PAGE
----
“It is forbidden to forbid,” Rajkumar Hirani, one of India’s most successful filmmakers, made the case against censorship of cinema in unequivocal terms by borrowing a slogan from the May 1968 French protests led by students and workers.
He was speaking at a public forum organized by the Advertising Standard Council of India (ASCI) in Mumbai recently on the importance and the relevance of self-regulation today.
Making a strong case for film certification over censorship he said “We, as filmmakers, have proposed that there should be certification of films and not censoring of films. In the West, they certify a film, depending upon what audience it is appropriate for. You don’t play with the content of the film, which is what happens in India. You are told that unless you chop this off, your film won’t pass. We are living in a country where literacy levels are very different. If we keep censoring things, there will be no exchange of ideas or growth of the human mind.”
He also spoke of the need of state protection for films after they had received a censor certificate from the CBFC. This was based on his own experience with the protests against PK as well as the experience of other filmmakers who had been violently targeted and victimized by political parties and other social groups. “After ten days of the release of PK, it was hell for us. There were protests, theatres were being broken down, and shows were being stopped across the country. Eventually, I did get a lot of support from the Chief Ministers of these states. But, we need a system that says once a film has been passed by the Censor Board, there should be no authority or organisation that can stop the film. There should be complete protection for the film from the state,” he asserted.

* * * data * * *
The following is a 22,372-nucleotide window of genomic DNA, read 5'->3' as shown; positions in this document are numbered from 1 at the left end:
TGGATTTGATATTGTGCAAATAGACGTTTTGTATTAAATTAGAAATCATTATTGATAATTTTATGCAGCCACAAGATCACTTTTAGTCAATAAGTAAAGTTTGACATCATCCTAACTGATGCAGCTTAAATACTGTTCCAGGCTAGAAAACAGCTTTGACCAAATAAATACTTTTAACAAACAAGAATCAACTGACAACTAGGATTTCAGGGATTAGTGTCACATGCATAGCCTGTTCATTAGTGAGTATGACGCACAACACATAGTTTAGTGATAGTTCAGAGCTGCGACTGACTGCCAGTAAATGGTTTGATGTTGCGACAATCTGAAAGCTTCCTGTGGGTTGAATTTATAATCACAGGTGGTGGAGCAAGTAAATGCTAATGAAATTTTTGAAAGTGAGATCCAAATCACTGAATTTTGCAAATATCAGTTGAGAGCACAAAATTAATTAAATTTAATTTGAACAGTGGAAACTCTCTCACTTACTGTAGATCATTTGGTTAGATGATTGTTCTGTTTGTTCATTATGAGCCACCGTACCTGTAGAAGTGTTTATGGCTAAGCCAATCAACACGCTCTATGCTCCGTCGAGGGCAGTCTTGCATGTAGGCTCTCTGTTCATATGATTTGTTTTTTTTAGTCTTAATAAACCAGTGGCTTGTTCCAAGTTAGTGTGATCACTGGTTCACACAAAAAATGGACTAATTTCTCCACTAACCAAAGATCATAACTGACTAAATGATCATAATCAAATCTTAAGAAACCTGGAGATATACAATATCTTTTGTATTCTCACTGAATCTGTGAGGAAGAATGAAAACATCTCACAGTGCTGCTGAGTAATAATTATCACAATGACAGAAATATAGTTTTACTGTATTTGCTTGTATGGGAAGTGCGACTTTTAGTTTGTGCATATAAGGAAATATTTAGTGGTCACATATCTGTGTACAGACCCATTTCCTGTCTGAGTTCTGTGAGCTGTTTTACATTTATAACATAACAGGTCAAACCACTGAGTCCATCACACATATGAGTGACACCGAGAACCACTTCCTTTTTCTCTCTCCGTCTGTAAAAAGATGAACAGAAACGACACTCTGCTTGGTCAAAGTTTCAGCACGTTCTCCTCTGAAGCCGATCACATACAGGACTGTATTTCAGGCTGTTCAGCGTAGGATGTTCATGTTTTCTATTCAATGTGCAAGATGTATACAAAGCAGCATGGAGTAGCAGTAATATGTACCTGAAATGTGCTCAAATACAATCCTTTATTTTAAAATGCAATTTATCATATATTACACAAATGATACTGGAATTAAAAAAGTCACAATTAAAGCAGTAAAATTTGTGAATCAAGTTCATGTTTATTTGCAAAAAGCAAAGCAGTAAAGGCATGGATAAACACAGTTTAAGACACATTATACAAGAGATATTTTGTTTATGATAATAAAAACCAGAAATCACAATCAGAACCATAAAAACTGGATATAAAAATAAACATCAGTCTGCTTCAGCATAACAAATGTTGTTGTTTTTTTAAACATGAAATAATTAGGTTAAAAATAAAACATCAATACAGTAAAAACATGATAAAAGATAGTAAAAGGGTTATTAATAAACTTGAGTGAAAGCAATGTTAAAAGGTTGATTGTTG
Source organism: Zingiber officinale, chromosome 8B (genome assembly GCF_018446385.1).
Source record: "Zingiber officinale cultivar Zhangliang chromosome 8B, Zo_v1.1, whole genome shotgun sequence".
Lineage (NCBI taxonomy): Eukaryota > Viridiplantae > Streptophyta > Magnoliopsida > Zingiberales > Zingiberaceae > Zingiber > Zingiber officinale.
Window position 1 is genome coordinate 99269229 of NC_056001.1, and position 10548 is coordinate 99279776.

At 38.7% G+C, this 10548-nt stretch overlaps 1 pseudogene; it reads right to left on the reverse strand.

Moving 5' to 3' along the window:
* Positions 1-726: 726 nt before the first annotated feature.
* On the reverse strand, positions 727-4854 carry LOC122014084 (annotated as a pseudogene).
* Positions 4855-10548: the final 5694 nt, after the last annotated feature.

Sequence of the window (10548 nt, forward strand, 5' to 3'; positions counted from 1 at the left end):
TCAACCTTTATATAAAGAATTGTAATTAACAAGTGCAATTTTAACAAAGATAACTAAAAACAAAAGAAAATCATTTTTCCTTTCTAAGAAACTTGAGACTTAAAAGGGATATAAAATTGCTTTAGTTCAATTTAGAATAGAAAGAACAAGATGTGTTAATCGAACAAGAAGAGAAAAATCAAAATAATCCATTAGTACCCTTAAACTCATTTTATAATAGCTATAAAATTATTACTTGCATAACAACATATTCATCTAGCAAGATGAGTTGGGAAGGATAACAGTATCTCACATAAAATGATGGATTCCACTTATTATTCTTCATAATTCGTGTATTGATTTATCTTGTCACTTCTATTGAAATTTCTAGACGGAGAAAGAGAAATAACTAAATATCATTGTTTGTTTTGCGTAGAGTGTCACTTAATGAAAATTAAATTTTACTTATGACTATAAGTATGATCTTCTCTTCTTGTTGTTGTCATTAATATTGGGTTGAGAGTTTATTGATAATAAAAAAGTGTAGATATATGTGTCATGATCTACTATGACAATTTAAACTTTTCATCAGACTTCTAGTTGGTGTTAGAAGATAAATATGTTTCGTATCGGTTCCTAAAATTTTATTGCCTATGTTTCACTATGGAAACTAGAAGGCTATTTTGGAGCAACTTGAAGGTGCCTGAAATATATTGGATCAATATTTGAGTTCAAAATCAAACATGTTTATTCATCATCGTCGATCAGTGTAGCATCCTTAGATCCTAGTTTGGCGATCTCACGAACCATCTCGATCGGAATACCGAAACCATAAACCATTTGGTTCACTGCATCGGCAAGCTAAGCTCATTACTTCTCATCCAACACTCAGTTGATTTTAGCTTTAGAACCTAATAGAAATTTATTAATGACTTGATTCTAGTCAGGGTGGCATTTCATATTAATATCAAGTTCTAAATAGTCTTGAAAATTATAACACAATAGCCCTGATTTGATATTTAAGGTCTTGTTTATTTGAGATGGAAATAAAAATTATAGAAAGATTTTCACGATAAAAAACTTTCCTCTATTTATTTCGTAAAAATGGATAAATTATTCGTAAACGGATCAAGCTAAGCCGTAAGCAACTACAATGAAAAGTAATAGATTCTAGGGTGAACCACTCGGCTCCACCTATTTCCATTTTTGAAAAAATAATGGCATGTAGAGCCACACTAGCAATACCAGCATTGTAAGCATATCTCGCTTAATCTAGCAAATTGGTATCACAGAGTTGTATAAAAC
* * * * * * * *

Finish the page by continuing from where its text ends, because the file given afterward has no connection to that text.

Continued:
He added that,“Filmmakers are soft targets in this country. It’s very easy for people to get free publicity when they sue us. Films cannot be the only thing responsible for anything and everything immoral.”
But Hirani also pointed out the responsibility that filmmakers and creative people, in turn, have towards their audience. “While making PK, I knew I had to find a path that is non-offensive to people. We try and make the film for ourselves, and not an audience. But at the same time, we need to ensure that we are not offending the people who will come to watch it,” he said.
He drew various examples from his own films to demonstrate that vulgarity and obscenity are not required to make a film successful if creative ideas are explored to the maximum.Hirani elaborated, “We have tremendous tools in this medium of film-making to create drama, to create magic. The whole belief that you need sex or violence to make your films work is not true.”
“We do sometimes check ourselves, creatively, to try and not hurt people’s sentiments. But if we truly believe in our idea, we always find another way of doing the same thing. You might have to strive harder but you will find a second way,” he said.
Reacting to the attempts made by the newly appointed CBFC Chairman Pehlaj Nihlani to clamp down on what filmmakers could or couldn’t do, he acknowledged that the worst outcome of the current environment of bans and censorship would be if creative people started self censorship. But he also expressed optimism that the current government would keep its promise of creating a system of film certification.
See excerpts of his conversation with Anuradha SenGupta at ASCI’s forum on ‘Creativity, For Goodness’ Sake!’ in the video.